These photos have circulated online since 2015 and show empty shelves at US supermarkets

Copyright AFP 2017-2020. All rights reserved.

Three photos have been repeatedly shared in multiple posts on Facebook alongside a claim they show empty supermarket shelves in Sri Lanka after panic buying sparked by the novel coronavirus pandemic. The photos have been used in a misleading context; they have circulated online since at least 2015 and actually show supermarkets in the US.

The photos were published here on the Facebook page of a Sri Lankan news website Madyawediya on March 12, 2020. 

Below is a screenshot of the misleading Facebook post: 

Screenshot of the Facebook post

The post’s Sinhala-language caption translates to English as: “Do keep in mind that there are other people in this country, leave them also something to eat and drink.” 

The posts were published online just days after Sri Lanka confirmed a second person had tested positive for the novel coronavirus on March 12, 2020. The country responded by closing all schools and declaring  March 16 a public holiday to prevent spread; but numbers spiked over the weekend and according to the latest statement from Sri Lanka’s Health Promotion Bureau, a total of 21 people have tested positive and are being treated in the country.

The photos were also shared here and here on Facebook, alongside a similar claim.

These photos have been used in a misleading context; none show supermarkets in Sri Lanka.

A reverse image search of the first photo in the misleading Facebook post led to this January 18, 2018, article by the US-based food magazine Eater, headlined “Whole Foods Is Suffering From Food Shortages and Customers Are Pissed.”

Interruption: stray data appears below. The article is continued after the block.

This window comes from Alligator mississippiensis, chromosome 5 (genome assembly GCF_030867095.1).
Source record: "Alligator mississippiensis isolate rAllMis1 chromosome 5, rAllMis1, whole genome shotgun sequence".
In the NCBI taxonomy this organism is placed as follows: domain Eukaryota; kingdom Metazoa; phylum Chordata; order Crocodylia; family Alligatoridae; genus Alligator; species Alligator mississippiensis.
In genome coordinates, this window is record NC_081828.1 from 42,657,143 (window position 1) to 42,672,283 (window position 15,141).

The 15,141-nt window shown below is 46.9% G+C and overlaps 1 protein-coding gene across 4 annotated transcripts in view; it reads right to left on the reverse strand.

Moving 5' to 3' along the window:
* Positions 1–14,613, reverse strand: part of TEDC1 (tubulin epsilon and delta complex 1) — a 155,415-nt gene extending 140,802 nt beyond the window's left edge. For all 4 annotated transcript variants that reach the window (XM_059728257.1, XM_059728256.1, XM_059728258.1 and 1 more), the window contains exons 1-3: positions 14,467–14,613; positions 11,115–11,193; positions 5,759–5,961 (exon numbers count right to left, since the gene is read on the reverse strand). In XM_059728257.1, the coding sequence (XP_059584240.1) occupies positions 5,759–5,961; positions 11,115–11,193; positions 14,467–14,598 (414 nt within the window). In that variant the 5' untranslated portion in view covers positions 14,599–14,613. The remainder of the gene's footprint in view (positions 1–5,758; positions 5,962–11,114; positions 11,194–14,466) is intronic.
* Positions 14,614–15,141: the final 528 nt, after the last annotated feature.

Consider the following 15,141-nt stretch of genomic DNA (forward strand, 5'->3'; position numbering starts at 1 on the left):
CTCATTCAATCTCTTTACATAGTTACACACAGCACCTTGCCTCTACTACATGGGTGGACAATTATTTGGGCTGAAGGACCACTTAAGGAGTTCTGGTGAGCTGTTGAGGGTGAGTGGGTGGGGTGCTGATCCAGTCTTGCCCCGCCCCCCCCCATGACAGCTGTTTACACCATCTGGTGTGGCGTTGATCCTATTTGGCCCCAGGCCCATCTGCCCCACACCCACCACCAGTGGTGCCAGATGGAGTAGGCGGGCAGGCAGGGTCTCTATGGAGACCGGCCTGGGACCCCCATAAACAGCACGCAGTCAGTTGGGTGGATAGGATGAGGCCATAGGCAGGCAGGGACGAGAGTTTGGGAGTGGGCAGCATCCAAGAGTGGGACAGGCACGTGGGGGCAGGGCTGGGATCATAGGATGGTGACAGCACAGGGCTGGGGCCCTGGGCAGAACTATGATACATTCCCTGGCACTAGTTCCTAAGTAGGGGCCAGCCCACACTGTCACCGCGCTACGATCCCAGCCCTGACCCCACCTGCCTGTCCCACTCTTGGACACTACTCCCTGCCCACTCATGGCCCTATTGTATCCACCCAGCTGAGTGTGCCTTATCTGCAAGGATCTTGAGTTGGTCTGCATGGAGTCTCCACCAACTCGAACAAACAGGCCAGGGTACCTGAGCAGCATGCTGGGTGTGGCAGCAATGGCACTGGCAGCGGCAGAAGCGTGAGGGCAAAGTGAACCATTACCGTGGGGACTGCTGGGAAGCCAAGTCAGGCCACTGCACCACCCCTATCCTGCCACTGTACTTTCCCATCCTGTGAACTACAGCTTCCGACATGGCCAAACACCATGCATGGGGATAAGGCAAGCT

Below is a screenshot of the article:

Screenshot of the article

The article discusses a food shortage suffered by the American supermarket chain Whole Foods after Amazon acquired the company in August 2017. 

It reads, in part: “Whole Foods stores are suffering inventory shortages, leading to empty shelves, according to several employees who spoke with Business Insider. The shortages are being attributed to a new ordering system the grocer introduced company-wide in early 2017.”

Below is a screenshot comparison of the first image in the misleading Facebook post and the Eater article:

Screenshot comparison of the first image in the misleading Facebook post and the Eater article

Separately, a reverse image search of the second image in the misleading post showed it had circulated online since 2015 in reports of bare shelves at supermarkets in northeastern US after Winter Storm Juno resulted in snow, high winds and coastal flooding.

The same photo can be seen in this report titled: “Shoppers Leave Grocery Store Shelves Barren in the Wake of Winter Storm Juno”, published by AndNowUKnow, a magazine on the produce industry, 

The first paragraph of the January 28, 2015, report reads: “Grocers in the Northeast U.S. have been left with empty shelves in the wake of Winter Storm Juno.”

Below is a screenshot comparison of the second image in the misleading Facebook posts and the AndNowUKnow report:

Screenshot comparison of the second image in the misleading Facebook posts and the AndNowUKnow report

Another Google reverse image search on the third photo led to this tweet published January 10, 2018, which says the photo was taken inside a Whole Foods store in Houston, Texas. 

Below is a screenshot comparison of the third photo in the misleading Facebook posts and the January 2018 tweet:

Screenshot comparison of the third photo in the misleading Facebook posts and the January 2018 tweet